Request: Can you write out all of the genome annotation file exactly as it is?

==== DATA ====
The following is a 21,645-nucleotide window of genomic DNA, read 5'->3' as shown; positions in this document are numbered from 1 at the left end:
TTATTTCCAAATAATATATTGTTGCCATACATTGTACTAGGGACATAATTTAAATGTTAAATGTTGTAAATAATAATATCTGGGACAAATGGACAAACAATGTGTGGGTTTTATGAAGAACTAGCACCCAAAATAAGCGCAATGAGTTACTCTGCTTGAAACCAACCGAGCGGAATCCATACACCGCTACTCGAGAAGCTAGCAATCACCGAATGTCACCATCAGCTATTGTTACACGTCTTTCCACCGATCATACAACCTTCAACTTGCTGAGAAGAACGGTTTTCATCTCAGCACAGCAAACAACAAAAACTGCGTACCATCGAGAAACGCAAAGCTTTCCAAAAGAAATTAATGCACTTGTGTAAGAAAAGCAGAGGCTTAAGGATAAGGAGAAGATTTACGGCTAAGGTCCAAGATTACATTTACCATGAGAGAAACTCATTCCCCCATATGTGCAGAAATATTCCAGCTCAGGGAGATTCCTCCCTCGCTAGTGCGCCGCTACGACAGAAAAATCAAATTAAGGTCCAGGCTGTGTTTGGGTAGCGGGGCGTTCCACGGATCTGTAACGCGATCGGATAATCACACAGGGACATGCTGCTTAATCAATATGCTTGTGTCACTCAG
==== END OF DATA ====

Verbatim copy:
The following is a 21,645-nucleotide window of genomic DNA, read 5'->3' as shown; positions in this document are numbered from 1 at the left end:
TTATTTCCAAATAATATATTGTTGCCATACATTGTACTAGGGACATAATTTAAATGTTAAATGTTGTAAATAATAATATCTGGGACAAATGGACAAACAATGTGTGGGTTTTATGAAGAACTAGCACCCAAAATAAGCGCAATGAGTTACTCTGCTTGAAACCAACCGAGCGGAATCCATACACCGCTACTCGAGAAGCTAGCAATCACCGAATGTCACCATCAGCTATTGTTACACGTCTTTCCACCGATCATACAACCTTCAACTTGCTGAGAAGAACGGTTTTCATCTCAGCACAGCAAACAACAAAAACTGCGTACCATCGAGAAACGCAAAGCTTTCCAAAAGAAATTAATGCACTTGTGTAAGAAAAGCAGAGGCTTAAGGATAAGGAGAAGATTTACGGCTAAGGTCCAAGATTACATTTACCATGAGAGAAACTCATTCCCCCATATGTGCAGAAATATTCCAGCTCAGGGAGATTCCTCCCTCGCTAGTGCGCCGCTACGACAGAAAAATCAAATTAAGGTCCAGGCTGTGTTTGGGTAGCGGGGCGTTCCACGGATCTGTAACGCGATCGGATAATCACACAGGGACATGCTGCTTAATCAATATGCTTGTGTCACTCAG